Recently it was announced that Microsoft would be partnering with that (in)famous group of developers who have been creating Android ROMS for a very long time. Their goal? To provide a bundled suite of apps that would enable Cyanogen to break the ties with Google. The end result is to prove that Android/Google pairing is not the only way to have your Android mobile platform.
What this partnership will do is allow the bundling of apps like Outlook, Office, Skype, Bing, OneDrive, and OneNote with the Android platform.
For anyone that depends upon the Microsoft ecosystem, this sounds like it could be a major win. Imagine having the flexibility of Android and the business-centric power of Microsoft ... all on the same device.
When you dig deep into the muck and mire of this, your first question is "Why?" The answer is pretty simple, yet at the same time incredibly complex. Cyanogen wants to make Android as open as possible. The company wants to be able to offer users an Android platform not tethered to Google, its apps, and its licensing.
But why Microsoft? Why jump from one juggernaut to another, from one lockdown to another? It's really clear why Microsoft would make this deal: their mobile platform is going nowhere. In order to get their fingers embedded in the mobile pie, they have to embrace other platforms. And what better way to embrace mobility than to get in league with the leader—Android. By working with Cyanogen, Microsoft effectively gets their own version of Android—we'll call it MS Android.
From my perspective, Cyanogen partnering with Microsoft on Android doesn't open the platform, it closes it up tight. This is especially true considering we're not talking about simply adding a few apps, we're talking about bundling. Microsoft's history of bundling is not littered with praise for being "open". Instead, what this looks like to me is an attempt at Cyanogen turning its back on Google to say "We'll show you!"
There's one hitch in the plan—something Cyanogen will have a devil of a time getting around:
What of an Android device without the Google Play Store? Will they add Microsoft's sad little app store? The Amazon App store? That's where the "openness" of this deal falls very short (I'm not speaking to licensure here). As it stands, I can use Google apps and I can use MS apps ... all on the same platform. With the Cyanogen/Microsoft bundle, there will be no choice—you use MS apps and you live with it. This was the same issue that plagued (and doomed) the Amazon Fire Phone.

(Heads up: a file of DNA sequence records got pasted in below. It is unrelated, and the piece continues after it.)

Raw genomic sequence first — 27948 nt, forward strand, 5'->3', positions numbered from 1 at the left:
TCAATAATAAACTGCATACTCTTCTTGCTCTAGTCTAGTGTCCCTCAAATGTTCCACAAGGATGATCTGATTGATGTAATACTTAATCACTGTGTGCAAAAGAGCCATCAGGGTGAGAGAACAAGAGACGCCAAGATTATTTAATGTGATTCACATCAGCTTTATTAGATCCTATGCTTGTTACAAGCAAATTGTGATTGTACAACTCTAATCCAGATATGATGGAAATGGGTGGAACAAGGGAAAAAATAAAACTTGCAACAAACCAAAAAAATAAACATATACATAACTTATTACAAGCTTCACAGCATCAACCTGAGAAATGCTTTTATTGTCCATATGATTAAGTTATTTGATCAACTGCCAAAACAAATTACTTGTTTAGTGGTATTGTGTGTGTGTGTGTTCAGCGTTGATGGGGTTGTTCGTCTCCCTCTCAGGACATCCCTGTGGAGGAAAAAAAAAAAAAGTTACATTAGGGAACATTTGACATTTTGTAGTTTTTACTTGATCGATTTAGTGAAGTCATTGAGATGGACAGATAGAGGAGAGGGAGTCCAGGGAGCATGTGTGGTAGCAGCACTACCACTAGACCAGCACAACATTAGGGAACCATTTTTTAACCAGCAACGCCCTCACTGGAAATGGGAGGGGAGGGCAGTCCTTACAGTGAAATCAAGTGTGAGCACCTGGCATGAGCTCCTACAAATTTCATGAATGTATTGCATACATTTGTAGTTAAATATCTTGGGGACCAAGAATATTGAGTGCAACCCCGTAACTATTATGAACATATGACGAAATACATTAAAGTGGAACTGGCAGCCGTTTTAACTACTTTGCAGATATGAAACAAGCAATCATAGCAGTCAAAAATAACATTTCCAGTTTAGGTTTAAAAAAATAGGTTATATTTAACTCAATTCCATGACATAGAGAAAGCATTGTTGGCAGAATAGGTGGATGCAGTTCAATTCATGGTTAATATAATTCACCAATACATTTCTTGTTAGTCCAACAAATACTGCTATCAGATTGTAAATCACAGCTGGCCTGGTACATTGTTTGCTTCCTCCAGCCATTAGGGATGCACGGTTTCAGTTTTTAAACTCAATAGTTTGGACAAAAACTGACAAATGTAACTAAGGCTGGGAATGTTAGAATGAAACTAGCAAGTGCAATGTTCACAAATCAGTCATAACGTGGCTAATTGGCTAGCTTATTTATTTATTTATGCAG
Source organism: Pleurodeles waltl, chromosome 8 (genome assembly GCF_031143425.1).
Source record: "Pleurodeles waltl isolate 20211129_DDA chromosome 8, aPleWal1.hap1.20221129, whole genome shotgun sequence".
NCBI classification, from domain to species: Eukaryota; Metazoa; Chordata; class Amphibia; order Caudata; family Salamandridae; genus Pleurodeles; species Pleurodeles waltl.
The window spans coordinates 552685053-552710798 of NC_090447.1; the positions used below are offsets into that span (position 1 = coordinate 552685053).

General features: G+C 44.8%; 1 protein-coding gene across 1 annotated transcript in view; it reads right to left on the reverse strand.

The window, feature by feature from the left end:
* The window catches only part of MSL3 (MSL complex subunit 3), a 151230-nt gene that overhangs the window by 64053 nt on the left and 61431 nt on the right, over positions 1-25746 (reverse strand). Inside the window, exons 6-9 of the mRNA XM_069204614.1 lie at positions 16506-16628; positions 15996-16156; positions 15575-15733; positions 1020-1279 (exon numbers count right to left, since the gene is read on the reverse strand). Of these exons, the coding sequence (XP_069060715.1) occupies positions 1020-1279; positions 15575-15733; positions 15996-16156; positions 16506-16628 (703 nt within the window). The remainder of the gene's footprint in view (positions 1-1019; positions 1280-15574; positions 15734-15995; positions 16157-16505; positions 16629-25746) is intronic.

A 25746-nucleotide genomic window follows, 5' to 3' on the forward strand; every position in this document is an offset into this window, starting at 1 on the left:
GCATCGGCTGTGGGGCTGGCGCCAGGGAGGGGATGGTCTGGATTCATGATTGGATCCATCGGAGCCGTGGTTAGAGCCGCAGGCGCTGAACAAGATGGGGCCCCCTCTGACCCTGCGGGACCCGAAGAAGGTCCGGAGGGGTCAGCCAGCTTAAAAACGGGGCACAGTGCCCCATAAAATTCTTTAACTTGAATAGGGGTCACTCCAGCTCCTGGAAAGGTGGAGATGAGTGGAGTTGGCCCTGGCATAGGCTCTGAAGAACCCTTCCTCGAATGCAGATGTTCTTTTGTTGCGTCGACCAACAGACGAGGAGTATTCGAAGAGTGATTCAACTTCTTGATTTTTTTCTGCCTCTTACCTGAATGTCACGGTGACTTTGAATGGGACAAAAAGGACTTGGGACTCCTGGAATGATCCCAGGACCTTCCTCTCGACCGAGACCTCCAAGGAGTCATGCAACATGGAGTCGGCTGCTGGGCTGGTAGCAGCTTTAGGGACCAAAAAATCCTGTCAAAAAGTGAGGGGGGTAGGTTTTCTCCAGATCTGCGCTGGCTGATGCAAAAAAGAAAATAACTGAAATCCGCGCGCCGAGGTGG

Yes, the CyanogenMod for this bundle will be open source. And yes, Microsoft may be working with a few more open licenses. But this does nothing for the universality of the platform. The licensure is not the issue. Anyone that has followed me knows where I stand on open source. In this instance, whether the platform is 100% open or 100% closed source doesn't matter. An Android platform without the Google Play Store is destined to fail. And Bing on Android? After using the Microsoft search alternative on Android for a few days, people will beg to have Google Now back.
As to the question "What does this partnership mean to Google and Android"? The answer is "very little". Without Google Services, the Android platform has repeated fallen short. And considering you can already use Microsoft apps on Android (there's even work on porting Cortana to Android now—a hack called Portana that works with Microsoft proxies to reach the Cortana servers), this MS/Cyanogen bundle will be nothing more than a blip on Google's radar.
I get it, there are a lot of people out there that do not like Google. Just like there are those that hold very little regard for Microsoft, or Apple, or Red Hat, or Canonical—the dislike for Google is strong. That doesn't mean the public is clamoring for a version of Android stripped of Google services.
If Cyanogen wants to do something useful—something the public would really like to hang their hat on, create a ROM that is as easy to install as an app, that offers a pure version of Android (similar to what is shipped on the Nexus line of devices). But even then, an overwhelming amount of end users have no idea what a ROM is, how to install it, or why it would benefit them.
Android is not, and never has been, just for Google. Thing is, Google does Android really, really well—better than anyone else. And the truth of the matter is, the average user actually trusts Google and has found the Android platform—as delivered by Google—to be the platform of choice for nearly 85% of global consumers.
What do you think? Is the Cyanogen/Microsoft bundle something you'd use? Or is it just a blip on the mobile radar that will quickly disappear into the depths of an already turbulent sea?
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Jack Wallen is an award-winning writer for TechRepublic and Linux.com. He’s an avid promoter of open source and the voice of The Android Expert. For more news about Jack Wallen, visit his website jackwallen.com.